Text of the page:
|Publication number||US4929073 A|
|Application number||US 07/183,353|
|Publication date||May 29, 1990|
|Filing date||Apr 12, 1988|
|Priority date||Oct 24, 1984|
|Publication number||07183353, 183353, US 4929073 A, US 4929073A, US-A-4929073, US4929073 A, US4929073A|
|Inventors||John A. La Plante, Robert D. Schaefer|
|Original Assignee||Hughes Aircraft Company|
|Export Citation||BiBTeX, EndNote, RefMan|
|Patent Citations (9), Non-Patent Citations (2), Referenced by (40), Classifications (7), Legal Events (4)|
|External Links: USPTO, USPTO Assignment, Espacenet|
The Government has rights in this invention pursuant to Contract No. F29601-80-C-0056 awarded by the Department of the Air Force.
This application is a continuation of application Ser. No. 664,442, filed Oct. 24, 1984.
1. Field of the Invention
The present invention relates generally to kinematic arrangements for mounting strain sensitive devices such as optical elements and, more particularly, to an improved kinematic mounting arrangement with strain isolation, mechanical stiffness and distributed load capacity.
2. Description of Related Art
As described in U.S. Pat. No. 4,268,123 patented 19 May 1981, entitled "Kinematic Mount" and issued to the same assignee as herein, any movement of optical elements, when exposed to thermal expansion of their support, must be prevented to avoid optical distortion. For example, a lens, mirror, prism, or IR sensor mounted in a close fitting metal cell will maintain its relative alignment with respect to the cell in the absence of ambient temperature variations. However, problems may arise when such variations occur. Upon a decrease in temperature, the metal cell, where the coefficient of thermal expansion is normally higher than that of glass, will contract more rapidly than the glass, and press thereon to fracture the glass or at least stress the glass to the point of distorting the optical image which is transmitted through the glass or reflected therefrom. Conversely, as the temperature increases, the cell will expand more rapidly than the glass, leaving the lens somewhat unrestrained and free to move laterally within the cell, causing the optical element to become out-of-focus.
Various attempts have been proposed and used to avoid damage to an optical element, while still restraining it sufficiently to prevent excessive lateral displacement within its cell. For example, the element is encircled with a thin endless metallic strip which is pressed into place around the element and attached to the cell. However, where wide temperature variations are encountered, this method is objectionable because an excessive radial load must be applied by the strip to the element to hold the strip in place. Also, the metallic ring and optical element must have very accurate dimensions to fit the ring properly into the optical element and, in practice, it is usually necessary to grind the element to the encircling ring, a costly and time consuming practice.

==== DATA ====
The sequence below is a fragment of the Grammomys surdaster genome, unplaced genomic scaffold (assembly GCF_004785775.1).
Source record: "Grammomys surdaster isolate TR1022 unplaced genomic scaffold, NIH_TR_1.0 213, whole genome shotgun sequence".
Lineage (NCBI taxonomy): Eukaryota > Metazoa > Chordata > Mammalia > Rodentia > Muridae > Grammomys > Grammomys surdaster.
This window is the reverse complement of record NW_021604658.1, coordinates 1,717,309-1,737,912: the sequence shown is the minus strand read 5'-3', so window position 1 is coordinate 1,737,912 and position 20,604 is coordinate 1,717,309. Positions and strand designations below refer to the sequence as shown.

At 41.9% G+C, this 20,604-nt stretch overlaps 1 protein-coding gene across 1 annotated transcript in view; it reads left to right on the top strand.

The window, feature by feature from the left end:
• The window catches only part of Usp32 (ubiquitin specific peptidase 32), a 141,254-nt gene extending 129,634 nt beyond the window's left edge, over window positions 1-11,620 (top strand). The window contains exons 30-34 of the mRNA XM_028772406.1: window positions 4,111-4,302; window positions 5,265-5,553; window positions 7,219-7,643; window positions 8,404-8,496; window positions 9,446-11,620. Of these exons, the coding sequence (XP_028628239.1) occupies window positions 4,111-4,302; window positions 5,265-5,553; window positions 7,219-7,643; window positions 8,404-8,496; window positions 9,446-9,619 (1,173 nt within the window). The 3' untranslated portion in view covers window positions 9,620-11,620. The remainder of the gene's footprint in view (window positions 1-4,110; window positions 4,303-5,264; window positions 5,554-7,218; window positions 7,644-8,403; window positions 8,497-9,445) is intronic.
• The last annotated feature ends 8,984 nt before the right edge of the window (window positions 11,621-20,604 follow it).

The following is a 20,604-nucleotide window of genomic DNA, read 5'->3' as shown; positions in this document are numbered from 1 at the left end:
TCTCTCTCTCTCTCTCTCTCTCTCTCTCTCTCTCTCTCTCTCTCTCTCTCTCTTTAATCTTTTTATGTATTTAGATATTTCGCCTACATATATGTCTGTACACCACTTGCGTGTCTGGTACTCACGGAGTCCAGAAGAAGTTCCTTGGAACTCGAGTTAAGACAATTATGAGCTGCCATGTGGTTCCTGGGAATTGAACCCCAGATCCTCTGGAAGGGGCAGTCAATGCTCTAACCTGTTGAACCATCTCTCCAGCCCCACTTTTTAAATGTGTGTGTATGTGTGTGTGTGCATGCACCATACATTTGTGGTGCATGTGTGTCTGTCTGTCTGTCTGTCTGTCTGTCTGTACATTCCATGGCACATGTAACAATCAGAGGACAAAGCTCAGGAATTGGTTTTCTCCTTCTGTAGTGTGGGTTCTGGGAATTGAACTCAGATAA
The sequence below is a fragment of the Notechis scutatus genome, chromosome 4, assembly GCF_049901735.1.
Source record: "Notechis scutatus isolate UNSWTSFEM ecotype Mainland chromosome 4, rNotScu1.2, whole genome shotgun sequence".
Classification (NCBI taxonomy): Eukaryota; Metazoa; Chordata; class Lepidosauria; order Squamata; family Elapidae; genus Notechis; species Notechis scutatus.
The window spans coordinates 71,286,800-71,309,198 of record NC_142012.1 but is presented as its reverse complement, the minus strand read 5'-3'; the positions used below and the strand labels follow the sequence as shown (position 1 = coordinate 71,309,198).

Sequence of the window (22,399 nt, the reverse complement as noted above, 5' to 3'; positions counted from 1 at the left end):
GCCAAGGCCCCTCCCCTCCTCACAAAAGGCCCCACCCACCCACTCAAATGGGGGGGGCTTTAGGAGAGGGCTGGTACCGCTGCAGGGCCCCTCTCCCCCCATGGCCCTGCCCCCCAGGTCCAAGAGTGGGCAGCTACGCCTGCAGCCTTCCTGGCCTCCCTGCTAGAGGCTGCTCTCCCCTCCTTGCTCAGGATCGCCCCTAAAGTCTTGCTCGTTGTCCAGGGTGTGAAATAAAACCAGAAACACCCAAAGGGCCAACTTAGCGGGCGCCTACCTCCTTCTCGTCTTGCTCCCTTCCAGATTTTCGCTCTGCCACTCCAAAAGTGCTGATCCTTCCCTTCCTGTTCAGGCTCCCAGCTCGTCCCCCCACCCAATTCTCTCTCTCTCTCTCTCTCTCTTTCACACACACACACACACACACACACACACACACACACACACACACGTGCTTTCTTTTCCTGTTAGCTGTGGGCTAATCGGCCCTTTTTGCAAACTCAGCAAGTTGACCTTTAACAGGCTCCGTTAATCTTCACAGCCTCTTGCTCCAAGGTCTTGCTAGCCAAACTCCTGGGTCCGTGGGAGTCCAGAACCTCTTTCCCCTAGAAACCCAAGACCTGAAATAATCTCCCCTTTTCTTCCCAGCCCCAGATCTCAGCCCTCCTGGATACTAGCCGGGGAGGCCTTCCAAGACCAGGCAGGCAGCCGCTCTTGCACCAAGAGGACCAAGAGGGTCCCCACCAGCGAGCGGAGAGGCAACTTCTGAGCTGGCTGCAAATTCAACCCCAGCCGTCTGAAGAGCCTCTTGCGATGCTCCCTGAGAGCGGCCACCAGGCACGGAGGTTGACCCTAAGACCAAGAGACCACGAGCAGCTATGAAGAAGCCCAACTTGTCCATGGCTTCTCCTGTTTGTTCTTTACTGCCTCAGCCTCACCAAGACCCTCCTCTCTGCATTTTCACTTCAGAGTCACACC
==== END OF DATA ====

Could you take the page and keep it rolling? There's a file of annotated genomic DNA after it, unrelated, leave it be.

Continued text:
In another commonly used mounting method, spring loaded members are equally spaced around the periphery of the element and positioned between it and its supporting cell. One disadvantage of this method is the difficulty of positively aligning the element in the cell. Another disadvantage is that the spring constants of the loading springs are or become unequal, especially after being subjected to a series of wide temperature variations. The result is a relative misalignment of the elements after extended use of the instrument in which the optical element is mounted.
A further method is to interpose some resilient material between a lens and its retaining cell to absorb lateral shock, and to compensate for the effects of temperature variation and attendant differential thermal expansion of the lens and the cell. The resilient material usually is a gasket or a series of equally spaced shims for effectively centering the element. One major objection to this method is that the interposed material deteriorates and loses its resiliency after the passage of time or after the optical system has been subjected to a series of wide temperature variations. Such deterioration of the interposed material may also result in a loss of relative alignment of the optical axis of the various optical elements in the system.